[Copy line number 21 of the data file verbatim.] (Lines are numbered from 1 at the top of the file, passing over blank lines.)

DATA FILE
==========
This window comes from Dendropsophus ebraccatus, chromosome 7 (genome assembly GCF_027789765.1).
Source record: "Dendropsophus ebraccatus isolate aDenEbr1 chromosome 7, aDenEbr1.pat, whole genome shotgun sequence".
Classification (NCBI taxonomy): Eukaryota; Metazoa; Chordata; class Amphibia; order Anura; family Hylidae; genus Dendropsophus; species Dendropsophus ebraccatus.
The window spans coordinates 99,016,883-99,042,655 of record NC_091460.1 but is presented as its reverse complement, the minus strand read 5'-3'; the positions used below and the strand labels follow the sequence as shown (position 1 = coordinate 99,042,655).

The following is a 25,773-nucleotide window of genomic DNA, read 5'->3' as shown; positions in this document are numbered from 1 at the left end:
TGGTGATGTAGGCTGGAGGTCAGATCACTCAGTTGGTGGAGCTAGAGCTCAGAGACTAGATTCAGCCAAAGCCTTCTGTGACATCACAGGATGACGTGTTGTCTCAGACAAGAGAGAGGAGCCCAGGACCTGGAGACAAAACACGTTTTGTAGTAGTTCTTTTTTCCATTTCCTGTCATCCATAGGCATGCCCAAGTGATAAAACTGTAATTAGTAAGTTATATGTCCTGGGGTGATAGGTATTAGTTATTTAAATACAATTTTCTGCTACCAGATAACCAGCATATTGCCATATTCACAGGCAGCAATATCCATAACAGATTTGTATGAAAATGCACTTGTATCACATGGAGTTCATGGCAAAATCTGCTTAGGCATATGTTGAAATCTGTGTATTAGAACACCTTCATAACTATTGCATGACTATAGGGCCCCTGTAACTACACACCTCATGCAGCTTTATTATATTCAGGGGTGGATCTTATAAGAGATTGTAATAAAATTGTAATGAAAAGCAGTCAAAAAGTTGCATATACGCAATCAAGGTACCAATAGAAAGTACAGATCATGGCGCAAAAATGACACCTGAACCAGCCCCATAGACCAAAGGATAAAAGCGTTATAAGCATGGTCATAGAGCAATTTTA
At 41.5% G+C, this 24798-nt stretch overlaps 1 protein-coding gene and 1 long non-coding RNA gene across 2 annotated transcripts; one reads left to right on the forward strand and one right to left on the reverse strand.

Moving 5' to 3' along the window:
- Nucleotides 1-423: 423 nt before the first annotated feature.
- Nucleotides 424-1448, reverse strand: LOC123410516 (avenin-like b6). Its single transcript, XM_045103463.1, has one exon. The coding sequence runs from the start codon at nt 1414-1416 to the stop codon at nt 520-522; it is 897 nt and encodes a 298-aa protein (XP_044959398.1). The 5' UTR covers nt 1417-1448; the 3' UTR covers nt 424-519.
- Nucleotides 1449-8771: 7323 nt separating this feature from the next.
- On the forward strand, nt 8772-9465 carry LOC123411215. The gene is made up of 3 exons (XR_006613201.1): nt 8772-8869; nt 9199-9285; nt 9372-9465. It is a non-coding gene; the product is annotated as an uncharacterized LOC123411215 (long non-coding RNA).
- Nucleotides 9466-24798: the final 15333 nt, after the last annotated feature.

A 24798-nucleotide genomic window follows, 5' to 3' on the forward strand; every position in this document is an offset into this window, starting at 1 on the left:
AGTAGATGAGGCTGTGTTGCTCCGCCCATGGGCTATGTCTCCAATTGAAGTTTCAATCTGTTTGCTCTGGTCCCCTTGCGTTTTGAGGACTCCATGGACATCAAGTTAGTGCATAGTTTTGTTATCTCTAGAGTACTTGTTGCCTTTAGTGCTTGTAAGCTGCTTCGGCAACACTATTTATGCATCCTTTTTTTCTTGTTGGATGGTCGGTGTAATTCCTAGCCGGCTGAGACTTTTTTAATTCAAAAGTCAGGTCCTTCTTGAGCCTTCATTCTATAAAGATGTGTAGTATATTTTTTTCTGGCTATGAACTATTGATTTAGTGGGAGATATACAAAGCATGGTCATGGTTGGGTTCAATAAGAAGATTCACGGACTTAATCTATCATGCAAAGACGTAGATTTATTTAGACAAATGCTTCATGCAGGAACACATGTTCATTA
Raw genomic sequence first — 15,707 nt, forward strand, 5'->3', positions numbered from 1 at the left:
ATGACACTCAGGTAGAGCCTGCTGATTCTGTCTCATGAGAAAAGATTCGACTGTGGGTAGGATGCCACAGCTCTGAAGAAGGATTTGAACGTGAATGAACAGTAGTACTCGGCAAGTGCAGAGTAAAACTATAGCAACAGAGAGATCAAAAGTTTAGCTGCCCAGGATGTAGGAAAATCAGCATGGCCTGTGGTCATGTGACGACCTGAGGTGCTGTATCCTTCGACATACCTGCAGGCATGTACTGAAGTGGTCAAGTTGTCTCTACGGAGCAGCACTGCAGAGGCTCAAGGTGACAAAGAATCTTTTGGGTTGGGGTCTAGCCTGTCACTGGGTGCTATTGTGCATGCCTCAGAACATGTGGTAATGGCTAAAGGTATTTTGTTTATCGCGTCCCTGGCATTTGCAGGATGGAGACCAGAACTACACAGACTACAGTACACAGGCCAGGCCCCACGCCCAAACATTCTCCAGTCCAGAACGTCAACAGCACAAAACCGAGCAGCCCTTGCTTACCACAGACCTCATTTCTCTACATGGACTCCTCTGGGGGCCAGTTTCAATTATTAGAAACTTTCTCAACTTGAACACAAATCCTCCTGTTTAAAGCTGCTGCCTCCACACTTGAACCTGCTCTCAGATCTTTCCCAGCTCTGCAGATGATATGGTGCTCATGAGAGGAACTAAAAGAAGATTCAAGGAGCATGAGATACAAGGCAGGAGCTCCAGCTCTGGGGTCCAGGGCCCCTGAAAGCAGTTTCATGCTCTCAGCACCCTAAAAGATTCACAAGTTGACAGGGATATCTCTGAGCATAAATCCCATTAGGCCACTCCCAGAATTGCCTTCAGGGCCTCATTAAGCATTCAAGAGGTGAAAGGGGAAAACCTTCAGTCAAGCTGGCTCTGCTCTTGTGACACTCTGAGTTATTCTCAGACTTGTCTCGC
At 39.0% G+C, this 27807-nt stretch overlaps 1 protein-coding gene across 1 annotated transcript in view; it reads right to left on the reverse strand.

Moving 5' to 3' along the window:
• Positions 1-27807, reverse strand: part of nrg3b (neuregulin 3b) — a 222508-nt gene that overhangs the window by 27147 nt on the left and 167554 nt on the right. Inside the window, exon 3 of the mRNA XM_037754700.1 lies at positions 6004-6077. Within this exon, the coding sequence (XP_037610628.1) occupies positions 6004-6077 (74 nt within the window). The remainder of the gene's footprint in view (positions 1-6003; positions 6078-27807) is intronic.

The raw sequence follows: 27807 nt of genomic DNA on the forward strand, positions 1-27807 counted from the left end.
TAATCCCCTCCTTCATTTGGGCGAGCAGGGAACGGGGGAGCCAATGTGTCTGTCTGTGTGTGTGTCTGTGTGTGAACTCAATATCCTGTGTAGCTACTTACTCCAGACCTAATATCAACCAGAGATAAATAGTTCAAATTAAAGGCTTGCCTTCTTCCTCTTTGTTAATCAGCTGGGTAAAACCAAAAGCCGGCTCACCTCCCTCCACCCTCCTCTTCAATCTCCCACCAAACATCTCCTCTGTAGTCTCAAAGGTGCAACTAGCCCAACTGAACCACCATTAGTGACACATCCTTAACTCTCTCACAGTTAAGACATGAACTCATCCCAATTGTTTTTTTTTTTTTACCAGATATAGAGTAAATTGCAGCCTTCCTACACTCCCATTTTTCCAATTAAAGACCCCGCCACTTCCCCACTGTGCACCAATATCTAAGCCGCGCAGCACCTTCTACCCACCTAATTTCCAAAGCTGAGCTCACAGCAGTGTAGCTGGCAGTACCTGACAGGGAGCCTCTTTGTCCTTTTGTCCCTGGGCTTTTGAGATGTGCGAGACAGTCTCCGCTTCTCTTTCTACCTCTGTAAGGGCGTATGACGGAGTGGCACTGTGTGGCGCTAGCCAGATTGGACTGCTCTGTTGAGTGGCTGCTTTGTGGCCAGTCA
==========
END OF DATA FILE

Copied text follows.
The raw sequence follows: 27807 nt of genomic DNA on the forward strand, positions 1-27807 counted from the left end.